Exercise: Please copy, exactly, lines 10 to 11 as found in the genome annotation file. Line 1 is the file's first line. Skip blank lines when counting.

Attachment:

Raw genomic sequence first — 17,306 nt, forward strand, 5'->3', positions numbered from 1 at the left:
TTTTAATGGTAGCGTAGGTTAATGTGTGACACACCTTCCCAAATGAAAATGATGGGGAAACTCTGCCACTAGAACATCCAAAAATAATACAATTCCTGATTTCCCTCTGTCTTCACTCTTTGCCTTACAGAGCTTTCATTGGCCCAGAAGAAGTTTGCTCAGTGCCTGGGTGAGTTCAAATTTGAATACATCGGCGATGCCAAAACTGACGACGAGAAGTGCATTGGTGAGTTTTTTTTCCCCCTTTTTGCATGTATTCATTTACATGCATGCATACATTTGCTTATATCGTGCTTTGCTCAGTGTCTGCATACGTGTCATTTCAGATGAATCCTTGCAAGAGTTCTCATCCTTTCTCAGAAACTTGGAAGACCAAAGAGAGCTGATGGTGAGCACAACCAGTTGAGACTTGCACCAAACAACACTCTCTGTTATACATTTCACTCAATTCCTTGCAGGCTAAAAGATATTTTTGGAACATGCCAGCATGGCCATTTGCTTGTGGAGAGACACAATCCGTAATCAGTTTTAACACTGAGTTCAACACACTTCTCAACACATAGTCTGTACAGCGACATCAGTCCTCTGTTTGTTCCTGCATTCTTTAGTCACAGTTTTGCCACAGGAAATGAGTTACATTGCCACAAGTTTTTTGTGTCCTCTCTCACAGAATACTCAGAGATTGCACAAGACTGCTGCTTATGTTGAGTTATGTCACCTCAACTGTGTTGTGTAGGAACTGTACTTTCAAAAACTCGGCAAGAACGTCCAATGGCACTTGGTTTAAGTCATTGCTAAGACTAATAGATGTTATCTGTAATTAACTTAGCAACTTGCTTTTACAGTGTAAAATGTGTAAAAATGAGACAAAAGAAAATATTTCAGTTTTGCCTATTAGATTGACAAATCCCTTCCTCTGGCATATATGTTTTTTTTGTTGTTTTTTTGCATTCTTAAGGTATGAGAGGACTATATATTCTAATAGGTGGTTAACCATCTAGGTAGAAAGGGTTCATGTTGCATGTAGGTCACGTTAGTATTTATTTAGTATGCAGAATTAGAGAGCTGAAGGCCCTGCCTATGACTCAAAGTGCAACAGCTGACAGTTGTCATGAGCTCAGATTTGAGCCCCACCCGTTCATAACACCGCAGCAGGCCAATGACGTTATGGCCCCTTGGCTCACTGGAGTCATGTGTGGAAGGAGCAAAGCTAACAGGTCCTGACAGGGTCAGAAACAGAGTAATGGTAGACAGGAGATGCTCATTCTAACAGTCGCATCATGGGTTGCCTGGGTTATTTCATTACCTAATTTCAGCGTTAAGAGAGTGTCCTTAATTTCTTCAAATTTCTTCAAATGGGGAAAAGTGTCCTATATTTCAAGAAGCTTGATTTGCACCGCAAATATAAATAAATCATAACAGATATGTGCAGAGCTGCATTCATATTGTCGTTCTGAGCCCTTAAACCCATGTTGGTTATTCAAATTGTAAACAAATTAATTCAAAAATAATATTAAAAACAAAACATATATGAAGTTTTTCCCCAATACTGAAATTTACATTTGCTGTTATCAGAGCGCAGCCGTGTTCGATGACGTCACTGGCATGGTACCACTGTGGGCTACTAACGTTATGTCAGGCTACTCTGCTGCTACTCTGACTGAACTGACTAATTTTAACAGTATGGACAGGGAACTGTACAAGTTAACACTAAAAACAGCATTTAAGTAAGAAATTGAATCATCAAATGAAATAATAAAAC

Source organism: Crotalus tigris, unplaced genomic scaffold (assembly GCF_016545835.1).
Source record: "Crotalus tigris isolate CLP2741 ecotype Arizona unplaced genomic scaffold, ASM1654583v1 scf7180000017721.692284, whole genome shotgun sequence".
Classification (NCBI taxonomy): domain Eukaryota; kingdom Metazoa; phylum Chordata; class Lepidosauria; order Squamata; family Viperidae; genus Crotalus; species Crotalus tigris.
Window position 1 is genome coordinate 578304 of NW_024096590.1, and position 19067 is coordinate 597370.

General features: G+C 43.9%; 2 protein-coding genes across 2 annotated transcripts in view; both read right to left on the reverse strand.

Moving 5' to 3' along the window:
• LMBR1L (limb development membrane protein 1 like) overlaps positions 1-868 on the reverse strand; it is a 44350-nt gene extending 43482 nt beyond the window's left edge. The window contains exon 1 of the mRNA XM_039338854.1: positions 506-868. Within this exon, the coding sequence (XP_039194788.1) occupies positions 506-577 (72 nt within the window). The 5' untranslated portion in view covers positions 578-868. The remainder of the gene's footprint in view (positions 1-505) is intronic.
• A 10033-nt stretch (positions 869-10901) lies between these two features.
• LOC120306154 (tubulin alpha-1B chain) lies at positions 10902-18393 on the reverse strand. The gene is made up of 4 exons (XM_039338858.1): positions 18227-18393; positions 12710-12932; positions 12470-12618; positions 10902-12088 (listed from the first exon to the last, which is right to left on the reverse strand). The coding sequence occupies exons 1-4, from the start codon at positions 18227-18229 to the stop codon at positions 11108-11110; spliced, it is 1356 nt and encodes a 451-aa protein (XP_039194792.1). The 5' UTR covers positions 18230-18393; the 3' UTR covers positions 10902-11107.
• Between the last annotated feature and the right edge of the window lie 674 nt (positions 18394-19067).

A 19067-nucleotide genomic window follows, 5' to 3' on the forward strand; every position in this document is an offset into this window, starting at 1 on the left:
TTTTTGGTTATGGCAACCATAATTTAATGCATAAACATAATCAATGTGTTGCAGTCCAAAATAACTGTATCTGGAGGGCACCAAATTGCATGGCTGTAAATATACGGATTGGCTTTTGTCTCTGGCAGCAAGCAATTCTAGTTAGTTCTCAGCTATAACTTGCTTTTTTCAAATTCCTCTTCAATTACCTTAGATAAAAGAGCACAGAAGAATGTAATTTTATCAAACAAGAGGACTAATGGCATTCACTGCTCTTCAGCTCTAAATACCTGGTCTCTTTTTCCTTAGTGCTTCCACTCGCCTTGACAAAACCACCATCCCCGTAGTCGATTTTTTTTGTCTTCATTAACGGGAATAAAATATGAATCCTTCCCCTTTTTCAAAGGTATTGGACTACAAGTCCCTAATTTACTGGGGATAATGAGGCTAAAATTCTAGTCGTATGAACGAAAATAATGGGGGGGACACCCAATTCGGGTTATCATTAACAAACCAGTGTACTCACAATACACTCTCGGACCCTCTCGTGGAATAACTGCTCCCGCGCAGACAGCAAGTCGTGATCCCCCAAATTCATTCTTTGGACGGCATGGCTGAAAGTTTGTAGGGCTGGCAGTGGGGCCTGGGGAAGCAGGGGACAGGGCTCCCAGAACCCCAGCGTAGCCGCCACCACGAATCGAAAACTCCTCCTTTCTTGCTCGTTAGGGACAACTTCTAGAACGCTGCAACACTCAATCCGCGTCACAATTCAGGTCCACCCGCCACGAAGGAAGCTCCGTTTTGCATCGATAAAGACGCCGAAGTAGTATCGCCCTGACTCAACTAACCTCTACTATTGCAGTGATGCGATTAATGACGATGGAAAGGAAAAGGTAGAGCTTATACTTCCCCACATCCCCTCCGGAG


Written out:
• A 10033-nt stretch (positions 869-10901) lies between these two features.
• LOC120306154 (tubulin alpha-1B chain) lies at positions 10902-18393 on the reverse strand. The gene is made up of 4 exons (XM_039338858.1): positions 18227-18393; positions 12710-12932; positions 12470-12618; positions 10902-12088 (listed from the first exon to the last, which is right to left on the reverse strand). The coding sequence occupies exons 1-4, from the start codon at positions 18227-18229 to the stop codon at positions 11108-11110; spliced, it is 1356 nt and encodes a 451-aa protein (XP_039194792.1). The 5' UTR covers positions 18230-18393; the 3' UTR covers positions 10902-11107.